Trump launches NAFTA renegotiations
June 13 2017
On May 18, U.S. President Donald Trump sent a letter to Congress announcing his intention to renegotiate NAFTA, starting a 90-day waiting period before North American trade negotiators can formally sit down to figure out what a new deal should look like. Policy-makers and big business groups in all three countries have called for a “modernization” of the 23-year-old agreement, though Trump has threatened to walk away from the table, and even tear up NAFTA, if an America-first solution cannot be found. On June 5, the Canadian government launched a public consultation on the matter, presumably to inform its negotiating position, but clearly all three countries hope to have a NAFTA-plus framework in place before the talks officially begin later this summer.
NAFTA transformed the economic and social landscape of North America. That much we can agree on. But views diverge significantly on whether or not the transformation has been for the better. The elite consensus is that NAFTA has greatly benefited Canada and its partners, since a major increase in cross-border trade produced millions of jobs. Implied here is that without NAFTA, supply chains would rupture, trade would collapse, jobs would disappear. There is substantial evidence this isn’t the case.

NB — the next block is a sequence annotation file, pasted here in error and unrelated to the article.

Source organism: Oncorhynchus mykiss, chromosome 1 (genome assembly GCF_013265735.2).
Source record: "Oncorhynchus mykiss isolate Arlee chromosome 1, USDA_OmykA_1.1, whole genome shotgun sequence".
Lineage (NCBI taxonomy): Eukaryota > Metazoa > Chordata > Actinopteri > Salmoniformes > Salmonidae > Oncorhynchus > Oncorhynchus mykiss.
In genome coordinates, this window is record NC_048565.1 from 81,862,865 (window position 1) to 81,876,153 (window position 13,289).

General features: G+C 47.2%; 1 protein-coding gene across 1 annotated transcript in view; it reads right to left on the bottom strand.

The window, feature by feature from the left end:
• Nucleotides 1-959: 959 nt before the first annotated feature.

NAFTA has also played an important role in the growth of job insecurity and precarious work; in the dramatic increase in income and wealth inequality; in wage stagnation and the hollowing out of the middle class; in the weakening of public services and shrinking of Canada’s social safety net. NAFTA is not solely responsible for these changes, but it was a key strand in a web of mutually reinforcing policies that have facilitated the “structural adjustment” of the Canadian state in line with the demands of the “new global reality.”
Some former government insiders saw it coming. The late Mel Clark, Canada’s former deputy negotiator for the GATT (the forerunner of the World Trade Organization), warned that NAFTA was most importantly an investment agreement, reflecting the ascendance of the forces driving the corporate globalization project. The deal’s key provisions protect and enhance the private property rights of internationally mobile corporations, impose constraints on policy flexibility, allow corporations to directly sue governments, and lock these and sibling policies prior to NAFTA in a treaty to prevent future governments from backsliding.
Bruce Campbell is the former director of the Canadian Centre for Policy Alternatives (CCPA). The CCPA will be submitting comments to the government’s public consultation on a NAFTA renegotiation, which you will be able to find at www.policyalternatives.ca.